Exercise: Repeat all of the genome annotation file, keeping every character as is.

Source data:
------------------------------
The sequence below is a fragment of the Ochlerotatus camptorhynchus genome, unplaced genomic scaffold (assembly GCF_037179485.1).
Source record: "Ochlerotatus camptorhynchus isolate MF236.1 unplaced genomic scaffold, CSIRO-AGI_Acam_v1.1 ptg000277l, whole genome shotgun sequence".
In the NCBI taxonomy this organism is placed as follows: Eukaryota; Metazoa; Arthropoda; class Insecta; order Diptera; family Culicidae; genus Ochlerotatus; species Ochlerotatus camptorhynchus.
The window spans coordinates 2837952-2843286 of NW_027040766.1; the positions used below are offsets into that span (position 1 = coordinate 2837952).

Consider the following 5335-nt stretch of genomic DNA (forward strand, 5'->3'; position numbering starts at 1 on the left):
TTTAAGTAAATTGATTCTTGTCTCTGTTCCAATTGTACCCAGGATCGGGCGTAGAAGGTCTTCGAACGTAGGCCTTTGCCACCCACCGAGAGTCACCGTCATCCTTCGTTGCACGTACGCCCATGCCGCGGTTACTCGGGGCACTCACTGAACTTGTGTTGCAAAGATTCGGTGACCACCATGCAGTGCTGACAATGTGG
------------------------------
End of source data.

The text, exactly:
The sequence below is a fragment of the Ochlerotatus camptorhynchus genome, unplaced genomic scaffold (assembly GCF_037179485.1).
Source record: "Ochlerotatus camptorhynchus isolate MF236.1 unplaced genomic scaffold, CSIRO-AGI_Acam_v1.1 ptg000277l, whole genome shotgun sequence".
In the NCBI taxonomy this organism is placed as follows: Eukaryota; Metazoa; Arthropoda; class Insecta; order Diptera; family Culicidae; genus Ochlerotatus; species Ochlerotatus camptorhynchus.
The window spans coordinates 2837952-2843286 of NW_027040766.1; the positions used below are offsets into that span (position 1 = coordinate 2837952).

Consider the following 5335-nt stretch of genomic DNA (forward strand, 5'->3'; position numbering starts at 1 on the left):
TTTAAGTAAATTGATTCTTGTCTCTGTTCCAATTGTACCCAGGATCGGGCGTAGAAGGTCTTCGAACGTAGGCCTTTGCCACCCACCGAGAGTCACCGTCATCCTTCGTTGCACGTACGCCCATGCCGCGGTTACTCGGGGCACTCACTGAACTTGTGTTGCAAAGATTCGGTGACCACCATGCAGTGCTGACAATGTGG